Payaya people

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Click map to enlarge: Payaya territories (within the orange area) in south-central Texas, ca. 1500 CE
Total population
extinct as a tribe
Regions with significant populations
present-day Bexar County, Texas
a Coahuiltecan language
Indigenous religion, Roman Catholicism
Related ethnic groups
other Coahuiltecan peoples

The Payaya people were Indigenous people whose territory encompassed the area of present-day San Antonio, Texas. The Payaya were a Coahuiltecan band and are the earliest recorded inhabitants of San Pedro Springs Park, the geographical area that became San Antonio.[1]

Territory and settlement[edit]

The Payaya people lived near the San Antonio River, the Frio River to the west, near the Pastia tribal lands; and Milam County to the east, where they lived among the Tonkawa.

The Payaya called their village Yanaguana. It was located next to the river which the Spanish named the San Antonio. Some historians believe the band referred to the river as Yanaguana, but the Spanish Franciscan priest Damián Massanet recorded this as the name of their village.[2][3]


17th century[edit]

The Payaya first made contact with Spanish colonists in the 17th century, when the tribe had ten different encampments.[4]

18th century[edit]

By the year 1706, the Spanish had converted some Payaya among the Indigenous converts baptized at Mission San Francisco Solano, 5 miles (8.0 km) from the Rio Grande in Coahuila, Mexico. Today's municipality of Guerrero is the approximate location of Mission San Francisco Solano.[5][6] The Payaya were a small band of sixty families by 1709.[7]

In 1716, the Payaya befriended Franciscan priest Antonio de Olivares. They became the mission Indians at San Antonio de Valero Mission, founded in 1718, later known as the Alamo Mission in San Antonio.[8] The mission began assimilation of the Payaya by teaching them Spanish and trade skills. The tribe had an elected form of self-government within the mission. Infectious diseases took a high toll of the mission Payaya during the 18th century.[8]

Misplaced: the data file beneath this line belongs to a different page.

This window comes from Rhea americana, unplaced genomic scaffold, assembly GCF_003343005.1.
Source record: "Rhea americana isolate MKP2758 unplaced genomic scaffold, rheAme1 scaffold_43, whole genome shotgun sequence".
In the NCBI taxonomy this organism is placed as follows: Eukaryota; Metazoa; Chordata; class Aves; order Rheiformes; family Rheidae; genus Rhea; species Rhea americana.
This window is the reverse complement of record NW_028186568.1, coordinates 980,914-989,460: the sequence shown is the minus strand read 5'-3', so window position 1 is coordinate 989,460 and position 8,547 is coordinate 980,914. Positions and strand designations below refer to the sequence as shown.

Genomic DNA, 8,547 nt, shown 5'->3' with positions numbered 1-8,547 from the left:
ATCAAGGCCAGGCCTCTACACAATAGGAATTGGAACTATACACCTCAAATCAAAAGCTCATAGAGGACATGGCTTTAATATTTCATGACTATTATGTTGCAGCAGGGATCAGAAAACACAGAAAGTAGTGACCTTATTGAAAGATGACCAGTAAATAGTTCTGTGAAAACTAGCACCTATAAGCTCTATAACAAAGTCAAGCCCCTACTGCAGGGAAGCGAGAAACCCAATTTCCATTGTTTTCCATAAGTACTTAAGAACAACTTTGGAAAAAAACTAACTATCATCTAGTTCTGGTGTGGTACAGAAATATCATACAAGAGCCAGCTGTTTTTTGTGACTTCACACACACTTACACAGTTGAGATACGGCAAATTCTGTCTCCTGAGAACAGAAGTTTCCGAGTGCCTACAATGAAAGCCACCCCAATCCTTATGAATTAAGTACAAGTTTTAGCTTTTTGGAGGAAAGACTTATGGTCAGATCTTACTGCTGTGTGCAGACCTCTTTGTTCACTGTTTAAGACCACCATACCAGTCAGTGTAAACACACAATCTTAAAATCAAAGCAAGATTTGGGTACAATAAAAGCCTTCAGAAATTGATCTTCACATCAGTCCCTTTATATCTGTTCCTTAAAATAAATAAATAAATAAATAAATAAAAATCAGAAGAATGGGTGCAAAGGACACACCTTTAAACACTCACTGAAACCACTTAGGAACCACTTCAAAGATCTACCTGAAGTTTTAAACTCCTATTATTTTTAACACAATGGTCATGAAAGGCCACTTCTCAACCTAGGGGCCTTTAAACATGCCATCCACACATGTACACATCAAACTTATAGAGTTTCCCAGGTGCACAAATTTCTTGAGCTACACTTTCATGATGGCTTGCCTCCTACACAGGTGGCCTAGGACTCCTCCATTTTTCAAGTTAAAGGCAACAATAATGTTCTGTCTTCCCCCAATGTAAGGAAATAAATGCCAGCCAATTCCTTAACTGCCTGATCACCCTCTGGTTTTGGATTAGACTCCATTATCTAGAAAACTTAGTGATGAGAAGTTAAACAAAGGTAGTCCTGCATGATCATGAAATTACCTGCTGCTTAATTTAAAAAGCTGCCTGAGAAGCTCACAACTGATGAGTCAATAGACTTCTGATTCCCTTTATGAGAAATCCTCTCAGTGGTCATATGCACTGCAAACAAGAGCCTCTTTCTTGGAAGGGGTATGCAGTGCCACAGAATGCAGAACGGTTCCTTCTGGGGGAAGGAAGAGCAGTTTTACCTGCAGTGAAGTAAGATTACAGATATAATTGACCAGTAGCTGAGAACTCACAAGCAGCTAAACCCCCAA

The Payaya, like other Coahuiltecan peoples, had a hunter-gatherer society. The Spanish recorded their nut-harvesting techniques. Historians have speculated that the band's movements in the Edwards Plateau is an indication that pecans were a substantive protein source to the Payaya.[9]

Spanish Franciscan priest Damián Massanet wrote about the Payaya on the June 13, 1691, in his journal. He described an Indigenous people who were friendly toward the Spanish, but warlike and combative within their own group. Massanet described a tribal war dance, their deerskin clothing, and the practice of stealing horses and capturing women from other tribes. He said the Payaya were adept at learning the Spanish language and enjoyed Spanish clothing.[10]

Massanet portrayed the Payaya as having a respectful attitude towards a higher spiritual power and noted they had erected a wooden cross in their village. Massanet recounted that the day after the Spanish arrived, he and his group observed the Feast of Corpus Christi with a Mass, during which the Payaya were present.[11]


Native toTexas
Era18th century
Language codes
ISO 639-3None (mis)

The Payaya language is not sufficiently attested to classify.

See also[edit]


  1. ^ "NRHP-THC San Pedro Springs Park". Texas Historical Commission. Retrieved September 28, 2012.
  2. ^ Federal Writers Project (1940). Texas: A Guide to the Lone Star State. Hastings House. p. 327. ISBN 978-0-403-02192-5.
  3. ^ "San Pedro Springs Park". Texas Historical Commission. Retrieved September 28, 2012.
  4. ^ "Coahuiltecan Indians". Handbook of Texas Online. Texas State Historical Commission. Retrieved September 28, 2012.
  5. ^ Campbell, Thomas N. "Payaya Indians". Handbook of Texas Online. Texas State Historical Association. Retrieved September 18, 2012.
  6. ^ Weddle, Robert S. "San Francisco Solano Mission". Handbook of Texas Online. Texas State Historical Association. Retrieved September 28, 2012.
  7. ^ Anderson, Gary Clayton (1999). The Indian Southwest, 1580–1830: Ethnogenesis and Reinvention. University of Oklahoma Press. p. 39. ISBN 978-0-8061-3111-5.
  8. ^ a b De Zavala, Adina; Flores, Richard R (1996). History and Legends of the Alamo and Other Missions in and Around San Antonio. Arte Publico Press. pp. 3–6. ISBN 978-1-55885-181-8. indian people payaya.
  9. ^ "Who Were the "Coahuiltecans"?". Texas Beyond History. Retrieved September 29, 2012.
  10. ^ Guerra, Mary Ann Noonan. "Indians of the San Antonio River: Yanaguana". University of the Incarnate Word. Retrieved September 29, 2012.
  11. ^ Matovina, Timothy (2005). Guadalupe and Her Faithful: Latino Catholics in San Antonio, from Colonial Origins to the Present. The Johns Hopkins University Press. p. 46. ISBN 978-0-8018-7959-3.